Legislative Update: Week of December 21, 2020

Dec 21, 2020


On Friday, the FDA officially approved Moderna’s COVID-19 vaccine candidate for emergency use authorization, and Dr. Robert Redfield, Director, the Centers for Disease Control (CDC) approved the vaccine for use on Sunday signaling the beginning of the distribution of a second COVID-19 vaccine.

The Department of Health and Human Services announced on Tuesday that the CDC will award “$140 million for COVID-19 vaccine preparedness and nearly $87 million for tracking and testing to 64 jurisdictions, including all 50 states and U.S territories.” The funding is expected to help the designated jurisdictions implement and support their COVID-19 vaccine programs, in collaboration with the CDC. And on Thursday, HHS announced three areas through which the federal government will continue to support coronavirus testing efforts throughout the United States, into the first quarter of 2021.  

On Friday, the Centers for Medicare and Medicaid Services (CMS) released the drug reimbursement rates for the first quarter of the Most Favored Nation CMMI Demonstration Model. The rates are set to go into effect on January 1, 2021. All the technical documents can be found on the CMS Most Favored Nation Model website. Earlier this month, the Biotechnology Innovation Organization (BIO), the California Life Sciences Association (CLSA), and BIOCOM California filed a challenge against HHS to challenge its implementation of this policy. The preliminary injunction can be found, here.

In Massachusetts, the Baker Administration amended Phase 2 of their vaccine distribution plan to include vaccine development workers. Additionally, House Speaker Robert DeLeo filed an ethics disclosure with the House Clerk’s Office on Friday indicating that he intends to negotiate future employment opportunities with Northeastern University. However, he stated that he has not yet had any contact with Northeastern.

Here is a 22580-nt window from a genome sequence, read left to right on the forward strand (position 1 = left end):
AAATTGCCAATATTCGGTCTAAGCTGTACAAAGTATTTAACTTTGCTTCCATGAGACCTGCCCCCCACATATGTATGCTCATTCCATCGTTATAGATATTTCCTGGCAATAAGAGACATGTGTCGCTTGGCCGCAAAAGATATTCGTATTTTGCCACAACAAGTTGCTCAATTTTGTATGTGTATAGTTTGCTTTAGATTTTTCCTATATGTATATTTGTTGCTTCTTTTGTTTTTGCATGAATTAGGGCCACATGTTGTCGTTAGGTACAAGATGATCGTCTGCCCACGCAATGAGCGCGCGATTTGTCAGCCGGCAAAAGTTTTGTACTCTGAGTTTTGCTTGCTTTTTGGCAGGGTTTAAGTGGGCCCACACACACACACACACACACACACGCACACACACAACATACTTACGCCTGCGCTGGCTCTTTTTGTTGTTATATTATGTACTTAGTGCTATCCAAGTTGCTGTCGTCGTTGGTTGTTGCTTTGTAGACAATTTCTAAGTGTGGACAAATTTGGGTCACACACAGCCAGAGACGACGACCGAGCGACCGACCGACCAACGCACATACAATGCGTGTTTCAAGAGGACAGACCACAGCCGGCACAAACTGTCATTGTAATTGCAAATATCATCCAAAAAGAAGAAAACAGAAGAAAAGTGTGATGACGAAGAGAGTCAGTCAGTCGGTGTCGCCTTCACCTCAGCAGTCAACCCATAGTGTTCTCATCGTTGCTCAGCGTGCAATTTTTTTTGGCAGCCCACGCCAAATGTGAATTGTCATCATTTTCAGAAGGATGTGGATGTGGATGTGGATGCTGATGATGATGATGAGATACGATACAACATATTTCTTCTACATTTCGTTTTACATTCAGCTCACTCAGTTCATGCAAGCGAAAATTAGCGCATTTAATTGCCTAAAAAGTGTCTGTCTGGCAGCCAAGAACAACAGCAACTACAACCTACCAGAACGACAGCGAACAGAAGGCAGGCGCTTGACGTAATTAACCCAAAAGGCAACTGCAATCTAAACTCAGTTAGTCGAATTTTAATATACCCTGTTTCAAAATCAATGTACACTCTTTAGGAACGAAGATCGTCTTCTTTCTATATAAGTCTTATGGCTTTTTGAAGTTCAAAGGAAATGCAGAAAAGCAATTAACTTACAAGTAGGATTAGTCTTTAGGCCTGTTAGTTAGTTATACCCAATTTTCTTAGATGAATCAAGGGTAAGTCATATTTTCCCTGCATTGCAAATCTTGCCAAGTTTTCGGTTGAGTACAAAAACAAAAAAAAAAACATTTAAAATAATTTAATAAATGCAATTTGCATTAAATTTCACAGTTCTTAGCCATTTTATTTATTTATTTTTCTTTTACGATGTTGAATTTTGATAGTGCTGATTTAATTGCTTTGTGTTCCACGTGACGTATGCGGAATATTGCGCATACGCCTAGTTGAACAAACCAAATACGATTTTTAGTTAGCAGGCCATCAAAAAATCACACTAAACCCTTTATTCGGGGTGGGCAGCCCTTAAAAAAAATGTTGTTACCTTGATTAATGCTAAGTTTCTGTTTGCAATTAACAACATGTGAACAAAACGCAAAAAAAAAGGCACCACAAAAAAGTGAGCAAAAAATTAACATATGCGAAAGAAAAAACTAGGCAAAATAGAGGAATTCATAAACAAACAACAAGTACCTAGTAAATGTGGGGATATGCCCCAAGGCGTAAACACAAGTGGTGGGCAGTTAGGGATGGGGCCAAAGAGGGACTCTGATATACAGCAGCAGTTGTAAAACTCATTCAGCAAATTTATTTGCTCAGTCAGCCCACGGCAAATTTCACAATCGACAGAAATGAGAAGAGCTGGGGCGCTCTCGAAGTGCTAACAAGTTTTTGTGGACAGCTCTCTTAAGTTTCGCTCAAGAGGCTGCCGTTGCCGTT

On Sunday, congressional leaders finalized a deal on a $900 billion COVID-19 relief package. The package includes: $600 direct payments to Americans; $300 in enhanced unemployment benefits for the next 10 weeks; $25 billion in direct rental assistance and an extension of the eviction moratorium until January 31; $82 billion for education funding; $45 billion for public transit systems; $13 billion for increased food stamps and child nutrition benefits; and $12 billion for minority-owned or very small businesses. Also included in the package $30 billion for the procurement and distribution of a COVID-19 vaccine, as well as $22 billion for testing and tracing. In addition to the COVID-19 relief deal, the United States House and Senate also passed a continuing resolution to extend funding for the federal government an extra day, which was signed by President Trump late Sunday night. In the interim, the COVID-19 relief package will be added to a $1.4 trillion spending bill to fund the government through September.

With two COVID-19 vaccines approved for use in the United States, the CDC’s Advisory Committee on Immunization Practices met on Sunday to vote on which groups of individuals should be immunized in Phase 1b and 1c, which are expected to begin in January and February, respectively. According to the vote, the group recommends “adults ages 75 and older, along with frontline workers key to societal functioning such as teachers, police officers, fire fighters, prison officers and grocery store workers, should be prioritized in Phase 1b;” and “adults 65 and older, along with people with underlying medical conditions that put them at higher risk of getting severely ill from COVID-19, and other essential non-frontline workers” should be included in Phase 1c.  

Note: There will be no legislative update for the week of December 28th.

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